These comments were originally presented at the Eastern American Philosophical Association in Philadelphia on January 9, 2020 at the satellite meeting of the Society for Philosophy in the Contemporary World.
I appreciate this book and am glad to have it in the world. Serene Khader canvasses a breadth of debates of multicultural and transnational feminism within the field. She frames possible objections and offers responses in many cases just as the reader begins to consider that objection and in other places where the raising of the objection clarifies Khader’s position. The book is highly readable both for non-academics and technically sophisticated for scholars. I taught the book in my feminist philosophy course that focused on transnational feminism this past semester and it became a touchstone for debates throughout the course. Khader offers nuanced frameworks that aim to be effective in on the ground transnational feminist activism. I have now read and reread this book three or four times and I can say that the initial objections have melted away as I have continued to sit with it, but I think there is still something in my initial concerns that I now think are about whether universalism can be decolonized within a liberal framework. Khader herself points to these questions. In conclusion, I’ll ask whether an alternative notion of universalism in a Marxist or post-Marxist vein is what Khader’s project invites.
I would sum up my remarks with four questions:
- Who is the book for?
- What work does the sense of universalism that Khader aims to recover do?
- What is the status of this account as non-ideal theory?
- Can universalism be decolonized within a liberal framework?
As John Locke tells the story in his Second Treatise on Government, land that is common becomes private property by the work that a person puts into it. Because work is an extension of oneself, working on land makes the land an extension of oneself and hence gives one the right to that which she has extended herself to (the gender of who works to own and whose work is owned by another is the subject of Carole Pateman’s The Sexual Contract, where she argues that under patriarchy women are the natural commons that men appropriate by working on).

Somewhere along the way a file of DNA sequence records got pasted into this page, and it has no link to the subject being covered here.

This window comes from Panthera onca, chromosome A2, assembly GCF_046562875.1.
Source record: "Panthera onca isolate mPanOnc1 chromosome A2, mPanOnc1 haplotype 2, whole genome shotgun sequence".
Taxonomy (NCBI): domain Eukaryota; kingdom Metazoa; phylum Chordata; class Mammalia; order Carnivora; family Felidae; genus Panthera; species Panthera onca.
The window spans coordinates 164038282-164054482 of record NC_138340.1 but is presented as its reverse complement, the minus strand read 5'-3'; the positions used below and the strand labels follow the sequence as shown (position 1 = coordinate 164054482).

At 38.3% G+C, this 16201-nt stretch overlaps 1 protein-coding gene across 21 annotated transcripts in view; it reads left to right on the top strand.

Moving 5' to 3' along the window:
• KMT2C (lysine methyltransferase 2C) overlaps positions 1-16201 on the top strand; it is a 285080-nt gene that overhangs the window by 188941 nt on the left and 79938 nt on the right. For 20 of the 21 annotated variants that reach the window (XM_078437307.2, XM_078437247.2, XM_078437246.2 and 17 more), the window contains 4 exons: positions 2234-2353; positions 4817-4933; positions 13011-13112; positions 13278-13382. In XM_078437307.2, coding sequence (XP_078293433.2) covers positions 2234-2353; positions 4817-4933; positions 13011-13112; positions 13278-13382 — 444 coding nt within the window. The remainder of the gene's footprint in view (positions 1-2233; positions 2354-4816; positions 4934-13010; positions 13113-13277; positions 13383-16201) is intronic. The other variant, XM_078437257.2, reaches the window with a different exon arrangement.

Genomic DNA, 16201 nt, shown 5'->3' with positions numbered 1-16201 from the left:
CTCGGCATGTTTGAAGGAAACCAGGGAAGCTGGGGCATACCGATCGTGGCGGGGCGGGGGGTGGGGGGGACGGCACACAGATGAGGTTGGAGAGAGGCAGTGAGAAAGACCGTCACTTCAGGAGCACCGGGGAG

Critical race theorists have long noted that Locke is largely responsible for the view that treating land as property is a sign of progress. Those who do not treat their land as private property are deemed backwards and uncivilized. Julie Ward notes how European officials thinking about Africa retain this notion that “entering into history” is a matter of entering into a certain notion of progress based on developing value out of land when she quotes then French President Sarkozy’s address in Senegal on the French-African relationship. Sarkozy remarked that, “The tragedy of Africa is that the African has not fully entered into history … They have never really launched themselves into the future…The African peasant only knew the eternal renewal of time, marked by the endless repetition of the same gestures and the same words…”
Steven Stoll’s Ramp Hollow returns to this question of how work produces property, and specifically what relations of production are required for work to produce property. Property is not only what a person can claim a right to access, as the commons can be, but also what one can freely alienate and exchange for value. Stoll’s account raises the question of which work gives one a right to land and which work does not. It puts the lie to the notion that property is acquired by work rather than by the willingness of government to recognize and enforce a right. Read more